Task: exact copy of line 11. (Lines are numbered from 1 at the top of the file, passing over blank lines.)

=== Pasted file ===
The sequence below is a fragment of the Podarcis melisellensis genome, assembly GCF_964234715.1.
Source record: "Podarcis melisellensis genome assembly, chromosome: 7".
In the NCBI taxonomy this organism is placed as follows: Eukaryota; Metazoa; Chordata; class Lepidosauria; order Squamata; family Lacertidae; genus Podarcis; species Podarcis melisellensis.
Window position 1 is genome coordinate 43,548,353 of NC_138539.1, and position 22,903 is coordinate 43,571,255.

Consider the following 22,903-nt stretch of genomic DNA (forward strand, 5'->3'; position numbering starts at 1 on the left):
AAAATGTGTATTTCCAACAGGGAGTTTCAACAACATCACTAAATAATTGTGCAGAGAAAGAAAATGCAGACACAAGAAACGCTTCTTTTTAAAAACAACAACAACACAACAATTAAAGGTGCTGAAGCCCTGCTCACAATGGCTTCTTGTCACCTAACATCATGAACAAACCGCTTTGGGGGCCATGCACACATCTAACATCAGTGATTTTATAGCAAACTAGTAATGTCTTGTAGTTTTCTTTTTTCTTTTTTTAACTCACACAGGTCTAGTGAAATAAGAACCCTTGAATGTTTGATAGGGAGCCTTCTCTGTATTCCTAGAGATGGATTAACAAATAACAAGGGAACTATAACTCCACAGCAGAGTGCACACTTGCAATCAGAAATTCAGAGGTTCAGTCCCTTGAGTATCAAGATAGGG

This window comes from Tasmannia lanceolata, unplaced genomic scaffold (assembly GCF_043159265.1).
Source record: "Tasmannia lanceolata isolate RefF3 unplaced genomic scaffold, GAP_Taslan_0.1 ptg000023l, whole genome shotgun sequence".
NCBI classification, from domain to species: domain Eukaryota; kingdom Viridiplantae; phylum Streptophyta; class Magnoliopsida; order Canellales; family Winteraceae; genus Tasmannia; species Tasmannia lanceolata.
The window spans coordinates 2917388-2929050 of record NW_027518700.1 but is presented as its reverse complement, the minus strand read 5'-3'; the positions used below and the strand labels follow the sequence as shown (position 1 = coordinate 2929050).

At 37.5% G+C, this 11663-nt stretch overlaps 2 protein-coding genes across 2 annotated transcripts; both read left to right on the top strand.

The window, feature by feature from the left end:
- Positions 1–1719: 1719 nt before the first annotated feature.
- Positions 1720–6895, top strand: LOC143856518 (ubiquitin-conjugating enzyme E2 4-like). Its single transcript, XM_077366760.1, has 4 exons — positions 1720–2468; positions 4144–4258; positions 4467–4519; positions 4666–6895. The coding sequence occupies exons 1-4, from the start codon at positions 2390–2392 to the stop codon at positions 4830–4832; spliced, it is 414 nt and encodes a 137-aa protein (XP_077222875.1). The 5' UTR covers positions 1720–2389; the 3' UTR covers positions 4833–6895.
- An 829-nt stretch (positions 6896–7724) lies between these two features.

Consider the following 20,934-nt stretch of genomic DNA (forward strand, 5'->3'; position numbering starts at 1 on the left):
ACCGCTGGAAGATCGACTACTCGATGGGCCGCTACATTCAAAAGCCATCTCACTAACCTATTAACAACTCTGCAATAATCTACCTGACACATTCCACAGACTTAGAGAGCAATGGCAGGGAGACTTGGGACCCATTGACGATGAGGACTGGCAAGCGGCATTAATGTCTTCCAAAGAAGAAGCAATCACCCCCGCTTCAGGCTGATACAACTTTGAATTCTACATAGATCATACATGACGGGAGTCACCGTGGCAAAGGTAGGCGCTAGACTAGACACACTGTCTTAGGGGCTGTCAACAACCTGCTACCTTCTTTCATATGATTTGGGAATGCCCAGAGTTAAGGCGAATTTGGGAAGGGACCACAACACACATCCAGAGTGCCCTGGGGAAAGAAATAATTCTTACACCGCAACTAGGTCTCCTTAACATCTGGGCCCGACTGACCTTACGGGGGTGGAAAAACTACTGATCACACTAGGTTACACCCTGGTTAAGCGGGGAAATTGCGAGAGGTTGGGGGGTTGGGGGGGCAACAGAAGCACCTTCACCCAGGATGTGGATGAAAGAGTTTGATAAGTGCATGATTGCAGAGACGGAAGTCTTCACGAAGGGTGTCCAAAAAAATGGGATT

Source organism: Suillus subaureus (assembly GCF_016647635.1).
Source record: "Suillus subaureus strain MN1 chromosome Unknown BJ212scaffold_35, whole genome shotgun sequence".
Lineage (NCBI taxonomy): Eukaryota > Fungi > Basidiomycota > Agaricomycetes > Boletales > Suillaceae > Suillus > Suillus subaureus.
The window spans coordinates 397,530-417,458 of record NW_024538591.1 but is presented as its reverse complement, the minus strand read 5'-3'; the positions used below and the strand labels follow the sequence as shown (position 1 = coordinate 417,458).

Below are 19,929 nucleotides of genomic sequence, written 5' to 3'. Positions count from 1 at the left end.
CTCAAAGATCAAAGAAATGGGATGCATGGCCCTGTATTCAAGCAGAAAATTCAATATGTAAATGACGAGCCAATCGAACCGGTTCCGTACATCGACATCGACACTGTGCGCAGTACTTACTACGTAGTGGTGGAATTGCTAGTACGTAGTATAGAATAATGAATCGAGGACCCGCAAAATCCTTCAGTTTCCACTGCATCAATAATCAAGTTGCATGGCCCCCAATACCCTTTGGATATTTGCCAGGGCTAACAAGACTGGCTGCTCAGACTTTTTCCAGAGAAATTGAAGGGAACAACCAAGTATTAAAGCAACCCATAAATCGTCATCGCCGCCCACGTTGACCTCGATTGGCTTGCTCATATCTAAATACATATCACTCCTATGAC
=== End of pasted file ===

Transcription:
At 37.5% G+C, this 11663-nt stretch overlaps 2 protein-coding genes across 2 annotated transcripts; both read left to right on the top strand.